So this has created a problem with Maltese. Prior to 2004 (Malta joining the EU) it had never really been used for technical purposes so apart from the fields of medicine (where people needed to understand) and traditional things like agriculture and fishing, we had no Maltese terms. Every profession simply resorted to English terms, which is easy because we all know English. The exception is law, which is still heavily influenced by Italian today even in the way it spells Maltese words (for example they spell "article" as "artikolu" (Italian-influenced) and not as "artiklu" (the Maltese word)). So this is where translators come in. We are often faced with a situation where we have to come up with new terms because they simply do not exist in our language, and this is something that needs to be done responsibly. In fact, the full title of my degree is Translation and Terminology Studies. From what I've seen, very few UK translation courses include a terminology component.

That said, translators do take advantage of the bilingual situation and you will find plenty of English words in many Maltese translations. But this needs to be done responsibly and not excessively. An inexperienced or untrained translator will tend to do one of two things: you will either find every single term in English, making translation useless, or you will find a lot of nonsense and incomprehensible, invented, elaborate structures because they believe that there shouldn't be a single English word in the text.

Your point on Harry Potter is an interesting one, and although it's not my main research interest it's one of the aspects studied by literary translation which interest me. It's established in translation history and theory that translated literature will affect the literature of the country, through it's style but also through translated plots. You will get new stories which are a direct result of a previously translated text. It's perfectly possible that if someone were to publish a Maltese translation of Harry Potter (which I don't think exists), similar children's/young adult books will follow a similar style. And there's another interesting discussion there: is it the style of the translator or the style of J.K. Rowling, or a mixture of the two?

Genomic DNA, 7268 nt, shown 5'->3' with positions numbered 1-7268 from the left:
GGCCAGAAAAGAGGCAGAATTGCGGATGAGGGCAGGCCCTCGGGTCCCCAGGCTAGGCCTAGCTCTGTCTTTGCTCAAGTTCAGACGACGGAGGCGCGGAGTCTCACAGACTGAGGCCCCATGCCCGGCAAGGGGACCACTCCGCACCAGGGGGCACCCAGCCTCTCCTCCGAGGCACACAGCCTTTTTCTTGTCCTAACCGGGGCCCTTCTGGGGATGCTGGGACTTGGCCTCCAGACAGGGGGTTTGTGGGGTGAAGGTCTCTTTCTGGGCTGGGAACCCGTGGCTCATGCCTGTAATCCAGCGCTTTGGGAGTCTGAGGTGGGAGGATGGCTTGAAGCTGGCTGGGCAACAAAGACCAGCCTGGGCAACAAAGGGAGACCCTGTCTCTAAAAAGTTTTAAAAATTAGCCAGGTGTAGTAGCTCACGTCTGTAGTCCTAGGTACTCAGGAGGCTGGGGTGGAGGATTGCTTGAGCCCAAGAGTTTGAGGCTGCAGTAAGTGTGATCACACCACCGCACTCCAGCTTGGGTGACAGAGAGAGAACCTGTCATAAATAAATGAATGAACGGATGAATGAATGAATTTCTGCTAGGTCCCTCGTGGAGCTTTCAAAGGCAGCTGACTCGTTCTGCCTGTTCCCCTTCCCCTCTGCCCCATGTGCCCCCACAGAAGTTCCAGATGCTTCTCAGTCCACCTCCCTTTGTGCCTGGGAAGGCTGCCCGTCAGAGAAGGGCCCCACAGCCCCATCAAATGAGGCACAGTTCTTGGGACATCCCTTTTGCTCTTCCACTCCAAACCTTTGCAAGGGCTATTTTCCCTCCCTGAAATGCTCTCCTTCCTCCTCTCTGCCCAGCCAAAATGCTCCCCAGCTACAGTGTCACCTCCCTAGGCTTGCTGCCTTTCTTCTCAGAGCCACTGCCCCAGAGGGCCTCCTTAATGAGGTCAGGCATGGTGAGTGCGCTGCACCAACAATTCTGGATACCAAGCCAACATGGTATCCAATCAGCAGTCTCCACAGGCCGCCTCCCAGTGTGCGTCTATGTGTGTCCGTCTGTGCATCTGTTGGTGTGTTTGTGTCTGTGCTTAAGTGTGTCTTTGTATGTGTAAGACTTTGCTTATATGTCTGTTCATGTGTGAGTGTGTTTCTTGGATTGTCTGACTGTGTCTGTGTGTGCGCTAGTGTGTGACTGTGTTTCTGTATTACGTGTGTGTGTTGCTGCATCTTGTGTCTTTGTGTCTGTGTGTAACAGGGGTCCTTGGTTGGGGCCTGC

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Re: The BF learn-a-new-language thread

Postby ramsej84 » Sun Jul 15, 2018 8:32 am

My beautiful language ...
A poem by M. G Ganado

U l-Kotra qamet f’daqqa – u għajtet: “Jien Maltija!
Miskin min ikasbarni, - miskin min jidħak bija!”
U l-Kotra għanniet f’daqqa – u semmgħet ma’ l-irjieħ
L-Innu ta’ Malta tagħna, – u l-leħen kien rebbieħ,
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Re: The BF learn-a-new-language thread

Postby FCBayernMunchen » Fri Jul 20, 2018 11:13 am

I'm currently editing a translation of a short article about the Great Siege of Malta (by the Ottoman Turks) in 1565 and something occurred to me.

In Maltese we have at least two expressions which refer back to this war and possibly date back to it:
- When it rains while the sun is visible, we say "twieled Tork" or "tgħammed Tork" (a Turk was born/baptised). In the first case it suggests the co-occurrence of something good (a birth) and something bad (it was a Turk that was born), in the second case, a rare event.
- A mild curse phrase is "ħaqq għat-Torok" (damn the Turks), which is obviously used when something bad happens.